Even companies that have carefully negotiated and budgeted parcel shipping costs can feel they’ve overpaid by 40% or more once the invoices show up. And even after double-checking all the base rates they’ve been quoted, they still may not see what went wrong.
So what happened?
Many shippers aren’t aware of the hidden fees, surcharges, and accessorials that are buried — deliberately? — in all parcel agreements. Agreements that are so complex you may not be able to understand what is included without an expert to interpret them. It’s no wonder then that shippers are shocked when they get invoices significantly higher than they expected.
Accessorials and Fees on Invoices Are No Accident
These surcharges and fees are standard parts of service-level agreements for both FedEx® and UPS®. They’re an excellent way for carriers to drive up their own margins, since shippers are more likely to notice things like the well-publicized annual GRIs. Add to that, the majority of shippers don’t have an agreement in place to cap or prevent some or most of these charges.
When you line this practice up with an explosion of B2C deliveries, thanks to the rise in ecommerce, it’s not hard to understand why carriers maintain this approach of generating incremental — and lucrative — revenue streams. This is especially true when you consider how unprepared carriers were for this sort of growth from the perspective of both pricing and operations (FedEx and UPS have historically been focused on B2B.)
Unfortunately, it’s the customer that pays. Always. Their shipping expenses end up being higher than they’ve budgeted for because of an opaque process.
Avoiding These Unnecessary Small Parcel Charges
What’s important to know is that, in many cases, you’re paying for something avoidable. A few examples of avoidable extras are fees for address corrections or missing or invalid account numbers. The extra moment it will take you to double-check these will cost you much less than the surcharge. If you’re habitually making these mistakes, those charges will add up quickly. And in many cases, the surcharge is even more than the average cost of your shipments.
Another common surcharge is for fuel, and it’s added to all shipments. UPS “kindly” provides current and historical fuel surcharge information on its website. This fee can change weekly and is at historical highs, so it’s important to keep watch of.
Commonly Occurring Surcharges
Here are other key areas to watch when it comes to avoidable fees and surcharges that are costing companies money.
- Mistakes with destination zip codes
- Incorrectly manifested shipments
- Mislabeled or miscalculated package contents, shipment value, and delivery requirements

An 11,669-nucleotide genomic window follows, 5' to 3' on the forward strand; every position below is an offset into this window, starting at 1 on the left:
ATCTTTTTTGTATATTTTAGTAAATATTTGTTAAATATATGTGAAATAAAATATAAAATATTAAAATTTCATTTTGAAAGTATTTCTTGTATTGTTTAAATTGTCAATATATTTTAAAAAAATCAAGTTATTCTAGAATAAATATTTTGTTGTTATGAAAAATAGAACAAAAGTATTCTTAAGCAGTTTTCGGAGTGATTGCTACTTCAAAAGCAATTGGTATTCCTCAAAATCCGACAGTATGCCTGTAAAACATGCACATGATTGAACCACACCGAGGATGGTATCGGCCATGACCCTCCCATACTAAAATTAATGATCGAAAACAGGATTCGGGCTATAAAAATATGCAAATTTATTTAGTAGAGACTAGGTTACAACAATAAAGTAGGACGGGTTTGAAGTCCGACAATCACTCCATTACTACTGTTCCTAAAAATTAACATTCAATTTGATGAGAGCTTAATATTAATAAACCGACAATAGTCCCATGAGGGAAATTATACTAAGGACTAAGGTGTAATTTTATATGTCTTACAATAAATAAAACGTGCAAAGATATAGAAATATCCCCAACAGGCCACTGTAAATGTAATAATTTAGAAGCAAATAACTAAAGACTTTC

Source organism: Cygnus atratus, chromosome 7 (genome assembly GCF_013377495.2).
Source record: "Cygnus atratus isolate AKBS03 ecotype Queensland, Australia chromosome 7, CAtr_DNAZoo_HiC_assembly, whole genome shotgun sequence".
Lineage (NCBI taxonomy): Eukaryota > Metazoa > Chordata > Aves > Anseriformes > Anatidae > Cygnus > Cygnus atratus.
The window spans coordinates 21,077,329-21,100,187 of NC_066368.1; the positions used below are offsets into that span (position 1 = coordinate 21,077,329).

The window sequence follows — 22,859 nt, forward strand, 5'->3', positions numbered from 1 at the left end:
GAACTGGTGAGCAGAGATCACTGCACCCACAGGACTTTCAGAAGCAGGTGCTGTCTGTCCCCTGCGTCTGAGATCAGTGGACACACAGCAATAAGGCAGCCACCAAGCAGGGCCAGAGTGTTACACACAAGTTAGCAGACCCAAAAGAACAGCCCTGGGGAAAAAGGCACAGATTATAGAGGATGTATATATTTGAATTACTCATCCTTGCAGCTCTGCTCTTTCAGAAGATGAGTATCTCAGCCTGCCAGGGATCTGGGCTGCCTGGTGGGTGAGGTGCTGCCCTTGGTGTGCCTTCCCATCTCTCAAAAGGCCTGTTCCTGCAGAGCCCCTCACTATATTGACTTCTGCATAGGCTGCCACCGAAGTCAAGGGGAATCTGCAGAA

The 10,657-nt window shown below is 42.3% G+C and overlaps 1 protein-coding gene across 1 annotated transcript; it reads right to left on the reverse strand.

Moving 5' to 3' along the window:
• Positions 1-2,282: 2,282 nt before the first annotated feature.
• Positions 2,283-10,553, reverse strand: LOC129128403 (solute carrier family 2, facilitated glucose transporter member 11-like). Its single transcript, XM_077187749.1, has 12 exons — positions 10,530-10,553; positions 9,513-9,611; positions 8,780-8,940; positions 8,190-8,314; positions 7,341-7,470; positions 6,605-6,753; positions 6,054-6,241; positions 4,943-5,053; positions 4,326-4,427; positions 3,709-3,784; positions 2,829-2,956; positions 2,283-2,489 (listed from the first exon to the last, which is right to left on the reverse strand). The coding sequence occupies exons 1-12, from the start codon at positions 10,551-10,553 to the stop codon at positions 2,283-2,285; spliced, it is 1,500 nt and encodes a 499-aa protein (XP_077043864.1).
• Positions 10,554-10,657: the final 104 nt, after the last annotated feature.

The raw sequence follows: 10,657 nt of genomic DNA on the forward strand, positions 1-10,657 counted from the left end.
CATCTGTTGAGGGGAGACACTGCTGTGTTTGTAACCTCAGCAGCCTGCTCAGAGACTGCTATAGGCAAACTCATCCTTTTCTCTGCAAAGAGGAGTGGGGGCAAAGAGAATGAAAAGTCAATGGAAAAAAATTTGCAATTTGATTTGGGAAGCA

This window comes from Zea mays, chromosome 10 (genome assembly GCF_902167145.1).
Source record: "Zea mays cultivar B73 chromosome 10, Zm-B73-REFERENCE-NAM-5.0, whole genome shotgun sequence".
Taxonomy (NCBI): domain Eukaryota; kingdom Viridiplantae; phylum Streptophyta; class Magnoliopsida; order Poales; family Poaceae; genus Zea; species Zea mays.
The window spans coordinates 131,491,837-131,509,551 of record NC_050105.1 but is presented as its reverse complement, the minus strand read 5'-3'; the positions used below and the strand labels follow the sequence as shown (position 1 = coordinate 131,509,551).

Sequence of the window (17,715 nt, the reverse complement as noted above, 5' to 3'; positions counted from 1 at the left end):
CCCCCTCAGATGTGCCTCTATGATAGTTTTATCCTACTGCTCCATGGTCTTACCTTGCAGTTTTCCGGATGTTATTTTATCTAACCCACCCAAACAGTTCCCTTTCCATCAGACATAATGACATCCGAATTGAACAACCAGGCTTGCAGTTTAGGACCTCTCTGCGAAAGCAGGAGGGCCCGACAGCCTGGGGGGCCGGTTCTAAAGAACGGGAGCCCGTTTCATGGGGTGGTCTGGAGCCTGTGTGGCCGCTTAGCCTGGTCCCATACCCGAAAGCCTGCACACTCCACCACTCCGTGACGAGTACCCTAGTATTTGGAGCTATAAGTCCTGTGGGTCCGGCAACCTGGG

- Inaccurate package dimensions and weight
- Incorrectly assigned residential vs. commercial deliveries
Start by paying attention to these common mistakes and you take a big step toward minimizing unnecessary accessorials and surcharges.
More You Can Do
It also helps to talk with your carrier. The more they know about your business and shipping needs, the better position you’re in to negotiate favorable costs and fees. Otherwise, you’re just paying blanket charges. And don’t wait until your current agreement expires. Do it now.
Look at where your distribution centers are located. If any of them are in a DAS zip code, you’re also paying DAS surcharges on all inbound packages. However, depending on the frequency of inbound shipments, you should be able to negotiate this.
Finally, an examination of your shipping history should show where you’re incurring most of the extra charges. With that information, you can do some reconfiguring to tighten up your processes and lower your costs. If you discover inaccurate addresses or missing account numbers are common culprits, those are both easy fixes.
Leveraging a Parcel Business Intelligence (BI) tool is a simple and fast way to identify these types of savings opportunities.
Avoid Surcharges Where You Can
You’re probably never going to escape all surcharges, but there’s no reason to pay the ones that are avoidable. Part of that comes from educating yourself and understanding why surcharges happen. Start tracking your costs to identify and cut the wastage.
Accessorials are not simply a cost of doing business. They’re often a tactic carriers use to increase their margins at your expense. It might be your own carelessness that’s costing you — so don’t let it.